Jonesborough traffic cameras set to go live
By HEATHER RICHARDSON
Published February 6th, 2009 | 6 Comments
JONESBOROUGH — As the 30-day grace period for Jonesborough’s traffic cameras comes to an end, officials say they are seeing big drops in red light violations.
The grace period officially ends at midnight Friday. During the grace period, motorists who ran a red light or were speeding at the intersections where cameras are in place received a citation in the mail informing them of the violation and reminding them that the cameras were in place. Those motorists didn’t have to pay a fine or come to court for their violation.
Starting Saturday, violators will still receive a citation in the mail. An $88 fee will, however, accompany that citation.
There are seven traffic cameras inside Jonesborough’s city limits. They are in place at the intersections of Jackson Boulevard, Boones Creek Road and New Boones Creek Road; Jackson and Forest Drive; and Jackson and Headtown Road.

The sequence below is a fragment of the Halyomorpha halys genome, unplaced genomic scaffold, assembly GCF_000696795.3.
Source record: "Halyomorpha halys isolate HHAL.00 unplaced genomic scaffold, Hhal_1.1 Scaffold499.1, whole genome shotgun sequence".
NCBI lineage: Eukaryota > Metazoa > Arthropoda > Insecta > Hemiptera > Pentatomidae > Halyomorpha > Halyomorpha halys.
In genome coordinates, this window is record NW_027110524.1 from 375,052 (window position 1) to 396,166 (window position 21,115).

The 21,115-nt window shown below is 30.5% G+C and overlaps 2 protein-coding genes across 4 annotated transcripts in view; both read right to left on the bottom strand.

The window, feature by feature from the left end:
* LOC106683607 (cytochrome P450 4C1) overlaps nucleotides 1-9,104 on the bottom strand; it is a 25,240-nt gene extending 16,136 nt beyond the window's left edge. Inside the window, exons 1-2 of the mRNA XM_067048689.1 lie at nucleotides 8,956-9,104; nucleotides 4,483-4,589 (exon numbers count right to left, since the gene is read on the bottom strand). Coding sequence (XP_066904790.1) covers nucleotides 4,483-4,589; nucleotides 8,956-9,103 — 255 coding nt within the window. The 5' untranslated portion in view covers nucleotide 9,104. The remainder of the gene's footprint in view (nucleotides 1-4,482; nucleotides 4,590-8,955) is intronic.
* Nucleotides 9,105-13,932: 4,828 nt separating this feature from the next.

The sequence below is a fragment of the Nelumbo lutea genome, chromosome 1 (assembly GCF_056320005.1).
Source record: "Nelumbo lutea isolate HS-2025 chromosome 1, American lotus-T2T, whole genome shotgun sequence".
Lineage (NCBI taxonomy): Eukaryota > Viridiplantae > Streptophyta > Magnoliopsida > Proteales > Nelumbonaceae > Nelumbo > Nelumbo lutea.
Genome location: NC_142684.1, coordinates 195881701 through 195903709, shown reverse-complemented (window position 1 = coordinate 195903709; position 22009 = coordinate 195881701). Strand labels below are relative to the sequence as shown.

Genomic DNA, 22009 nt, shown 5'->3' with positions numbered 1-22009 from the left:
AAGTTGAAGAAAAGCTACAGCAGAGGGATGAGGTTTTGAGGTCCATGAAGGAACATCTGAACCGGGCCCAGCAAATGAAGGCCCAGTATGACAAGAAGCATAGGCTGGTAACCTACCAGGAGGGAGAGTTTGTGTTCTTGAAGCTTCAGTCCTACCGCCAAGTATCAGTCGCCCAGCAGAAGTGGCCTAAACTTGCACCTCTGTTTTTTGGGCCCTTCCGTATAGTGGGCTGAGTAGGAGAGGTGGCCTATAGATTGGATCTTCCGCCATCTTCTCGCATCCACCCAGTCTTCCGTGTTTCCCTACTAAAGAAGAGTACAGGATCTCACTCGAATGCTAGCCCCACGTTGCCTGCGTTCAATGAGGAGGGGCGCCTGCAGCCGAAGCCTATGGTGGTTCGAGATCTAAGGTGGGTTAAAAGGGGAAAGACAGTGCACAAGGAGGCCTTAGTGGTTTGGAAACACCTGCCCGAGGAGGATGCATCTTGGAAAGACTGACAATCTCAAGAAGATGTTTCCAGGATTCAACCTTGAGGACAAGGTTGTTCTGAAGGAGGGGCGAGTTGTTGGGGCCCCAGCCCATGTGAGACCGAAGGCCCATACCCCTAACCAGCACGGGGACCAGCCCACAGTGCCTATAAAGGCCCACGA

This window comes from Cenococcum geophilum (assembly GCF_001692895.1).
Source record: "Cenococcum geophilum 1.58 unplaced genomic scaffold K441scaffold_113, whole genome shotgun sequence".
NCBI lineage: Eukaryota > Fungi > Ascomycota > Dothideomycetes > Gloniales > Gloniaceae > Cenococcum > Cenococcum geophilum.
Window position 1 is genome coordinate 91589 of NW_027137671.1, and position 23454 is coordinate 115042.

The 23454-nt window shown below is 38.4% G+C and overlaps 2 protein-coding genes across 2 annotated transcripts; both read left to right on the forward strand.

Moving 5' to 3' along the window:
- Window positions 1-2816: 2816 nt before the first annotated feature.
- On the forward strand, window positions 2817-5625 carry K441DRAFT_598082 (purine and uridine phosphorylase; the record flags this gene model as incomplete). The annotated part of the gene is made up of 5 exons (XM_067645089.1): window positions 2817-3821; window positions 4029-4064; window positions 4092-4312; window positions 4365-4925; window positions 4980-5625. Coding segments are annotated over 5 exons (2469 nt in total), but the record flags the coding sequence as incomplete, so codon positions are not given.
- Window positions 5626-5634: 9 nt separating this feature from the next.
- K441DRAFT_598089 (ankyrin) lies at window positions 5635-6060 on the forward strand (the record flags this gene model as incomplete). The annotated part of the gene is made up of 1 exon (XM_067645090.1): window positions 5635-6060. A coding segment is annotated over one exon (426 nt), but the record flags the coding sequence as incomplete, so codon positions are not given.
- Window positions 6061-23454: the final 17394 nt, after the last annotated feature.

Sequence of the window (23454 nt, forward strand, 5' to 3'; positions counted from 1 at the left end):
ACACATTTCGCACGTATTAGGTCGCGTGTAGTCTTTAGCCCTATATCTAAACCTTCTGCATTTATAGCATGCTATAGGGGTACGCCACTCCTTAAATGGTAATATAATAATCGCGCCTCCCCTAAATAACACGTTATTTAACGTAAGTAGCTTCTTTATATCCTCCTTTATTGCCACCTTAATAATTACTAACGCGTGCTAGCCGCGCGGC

Jonesborough Operations Manager Craig Ford said those who receive a citation will be given a number or pass code which they can type in at a Web site. At this Web site the person can view a 12-second video of the violation.
Ford said for a violation to be counted the signal has to be red prior to the vehicle crossing the stop bar.
“The thing that they have to bear in mind ... is that the light has to be red before you stop at the cross bar,” Ford said. “They don’t need to bow up and stop at the intersection if the light is still yell o w. ”
Redflex, the company that issued the traffic cameras, is the original viewer of the violations. Sgt. Natalie Hilbert said Redflex reviews all violations before sending them to Jonesborough. Violations due to funeral processions, police cruisers coming through with their lights and sirens on, or a vehicle moving out of the way of another vehicle are rejected. All other violations are then sent to Jonesborough, where an officer will review each one and determine if a citation will be issued.
Though some citizens were critical of the cameras, Hilbert and Ford said they seem to be doing their job.
“The numbers are going down which is what we are wanting,” Hilbert said. “That was our intention.”